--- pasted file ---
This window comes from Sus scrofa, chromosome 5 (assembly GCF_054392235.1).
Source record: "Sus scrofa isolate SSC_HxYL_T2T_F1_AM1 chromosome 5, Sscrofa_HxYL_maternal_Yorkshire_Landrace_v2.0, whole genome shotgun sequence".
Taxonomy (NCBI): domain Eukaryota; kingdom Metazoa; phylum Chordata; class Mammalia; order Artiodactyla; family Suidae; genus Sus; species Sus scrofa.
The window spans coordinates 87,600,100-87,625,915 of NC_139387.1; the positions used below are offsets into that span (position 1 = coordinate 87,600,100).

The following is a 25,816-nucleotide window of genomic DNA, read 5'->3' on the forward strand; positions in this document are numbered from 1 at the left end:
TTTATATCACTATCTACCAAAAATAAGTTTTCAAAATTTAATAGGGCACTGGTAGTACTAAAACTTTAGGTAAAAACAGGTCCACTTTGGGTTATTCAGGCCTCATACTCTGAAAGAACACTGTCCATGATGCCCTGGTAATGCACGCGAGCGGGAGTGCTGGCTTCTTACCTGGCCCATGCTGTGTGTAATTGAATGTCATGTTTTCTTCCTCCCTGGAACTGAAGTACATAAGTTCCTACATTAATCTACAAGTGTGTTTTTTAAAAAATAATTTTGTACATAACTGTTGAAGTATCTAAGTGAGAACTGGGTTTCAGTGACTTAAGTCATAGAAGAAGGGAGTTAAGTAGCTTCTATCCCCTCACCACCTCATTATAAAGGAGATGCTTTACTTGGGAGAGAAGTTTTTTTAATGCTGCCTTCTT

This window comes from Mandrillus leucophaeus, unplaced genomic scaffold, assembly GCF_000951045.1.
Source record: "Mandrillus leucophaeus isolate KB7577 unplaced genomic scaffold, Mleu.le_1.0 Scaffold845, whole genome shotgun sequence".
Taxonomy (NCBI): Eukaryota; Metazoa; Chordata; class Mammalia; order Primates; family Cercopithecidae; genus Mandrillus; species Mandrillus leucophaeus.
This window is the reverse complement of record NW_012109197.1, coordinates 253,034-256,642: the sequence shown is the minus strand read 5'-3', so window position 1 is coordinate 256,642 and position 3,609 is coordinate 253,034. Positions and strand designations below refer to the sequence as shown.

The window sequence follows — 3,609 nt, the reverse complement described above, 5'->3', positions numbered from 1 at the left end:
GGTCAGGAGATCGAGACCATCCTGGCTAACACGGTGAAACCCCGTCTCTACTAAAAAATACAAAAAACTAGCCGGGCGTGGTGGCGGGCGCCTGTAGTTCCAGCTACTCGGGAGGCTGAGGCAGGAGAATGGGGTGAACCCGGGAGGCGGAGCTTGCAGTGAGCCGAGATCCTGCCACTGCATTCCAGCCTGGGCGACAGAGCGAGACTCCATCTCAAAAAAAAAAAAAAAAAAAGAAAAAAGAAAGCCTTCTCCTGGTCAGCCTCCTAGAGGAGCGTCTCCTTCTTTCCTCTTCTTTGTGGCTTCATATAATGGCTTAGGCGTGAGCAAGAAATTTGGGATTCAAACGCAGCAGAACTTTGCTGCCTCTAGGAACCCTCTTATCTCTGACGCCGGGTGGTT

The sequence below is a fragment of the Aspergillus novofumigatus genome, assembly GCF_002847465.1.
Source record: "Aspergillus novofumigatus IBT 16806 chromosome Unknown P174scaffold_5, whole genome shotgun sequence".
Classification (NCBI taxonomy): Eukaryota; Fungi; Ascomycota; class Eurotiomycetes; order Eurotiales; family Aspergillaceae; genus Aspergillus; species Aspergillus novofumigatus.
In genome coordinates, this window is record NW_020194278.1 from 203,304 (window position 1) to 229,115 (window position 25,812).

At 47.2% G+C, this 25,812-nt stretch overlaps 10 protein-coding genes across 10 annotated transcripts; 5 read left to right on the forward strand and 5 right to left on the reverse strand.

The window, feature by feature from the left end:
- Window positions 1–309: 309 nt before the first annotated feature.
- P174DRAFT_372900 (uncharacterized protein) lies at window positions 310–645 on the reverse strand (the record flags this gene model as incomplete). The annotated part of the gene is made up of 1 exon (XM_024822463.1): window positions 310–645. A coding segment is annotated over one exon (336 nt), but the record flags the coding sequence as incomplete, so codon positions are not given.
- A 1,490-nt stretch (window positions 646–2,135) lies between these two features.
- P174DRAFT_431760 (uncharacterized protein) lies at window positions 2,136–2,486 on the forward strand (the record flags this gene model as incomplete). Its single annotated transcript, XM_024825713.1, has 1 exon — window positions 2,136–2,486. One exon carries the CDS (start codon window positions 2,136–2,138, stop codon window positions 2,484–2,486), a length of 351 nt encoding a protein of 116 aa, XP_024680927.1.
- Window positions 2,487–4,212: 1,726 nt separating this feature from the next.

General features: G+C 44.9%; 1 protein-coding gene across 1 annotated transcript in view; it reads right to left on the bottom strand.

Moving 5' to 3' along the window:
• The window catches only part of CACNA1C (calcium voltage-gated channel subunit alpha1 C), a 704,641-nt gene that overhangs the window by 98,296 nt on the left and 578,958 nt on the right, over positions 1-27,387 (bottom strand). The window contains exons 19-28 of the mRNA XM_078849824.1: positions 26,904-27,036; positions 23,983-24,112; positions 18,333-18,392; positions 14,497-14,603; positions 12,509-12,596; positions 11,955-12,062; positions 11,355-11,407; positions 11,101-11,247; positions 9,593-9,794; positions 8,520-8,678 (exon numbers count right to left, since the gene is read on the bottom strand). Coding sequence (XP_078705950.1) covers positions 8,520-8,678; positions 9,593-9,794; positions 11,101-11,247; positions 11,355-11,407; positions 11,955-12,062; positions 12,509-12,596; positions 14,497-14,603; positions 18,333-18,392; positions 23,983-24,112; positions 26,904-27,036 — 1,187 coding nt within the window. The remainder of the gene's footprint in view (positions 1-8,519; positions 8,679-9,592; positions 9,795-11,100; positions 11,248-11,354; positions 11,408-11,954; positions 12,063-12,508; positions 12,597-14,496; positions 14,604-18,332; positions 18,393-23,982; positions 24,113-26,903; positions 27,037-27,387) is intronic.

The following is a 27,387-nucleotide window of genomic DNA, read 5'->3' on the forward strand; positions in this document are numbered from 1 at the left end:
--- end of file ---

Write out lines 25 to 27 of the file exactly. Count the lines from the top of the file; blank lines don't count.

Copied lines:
Moving 5' to 3' along the window:
• The window catches only part of CACNA1C (calcium voltage-gated channel subunit alpha1 C), a 704,641-nt gene that overhangs the window by 98,296 nt on the left and 578,958 nt on the right, over positions 1-27,387 (bottom strand). The window contains exons 19-28 of the mRNA XM_078849824.1: positions 26,904-27,036; positions 23,983-24,112; positions 18,333-18,392; positions 14,497-14,603; positions 12,509-12,596; positions 11,955-12,062; positions 11,355-11,407; positions 11,101-11,247; positions 9,593-9,794; positions 8,520-8,678 (exon numbers count right to left, since the gene is read on the bottom strand). Coding sequence (XP_078705950.1) covers positions 8,520-8,678; positions 9,593-9,794; positions 11,101-11,247; positions 11,355-11,407; positions 11,955-12,062; positions 12,509-12,596; positions 14,497-14,603; positions 18,333-18,392; positions 23,983-24,112; positions 26,904-27,036 — 1,187 coding nt within the window. The remainder of the gene's footprint in view (positions 1-8,519; positions 8,679-9,592; positions 9,795-11,100; positions 11,248-11,354; positions 11,408-11,954; positions 12,063-12,508; positions 12,597-14,496; positions 14,604-18,332; positions 18,393-23,982; positions 24,113-26,903; positions 27,037-27,387) is intronic.

The following is a 27,387-nucleotide window of genomic DNA, read 5'->3' on the forward strand; positions in this document are numbered from 1 at the left end: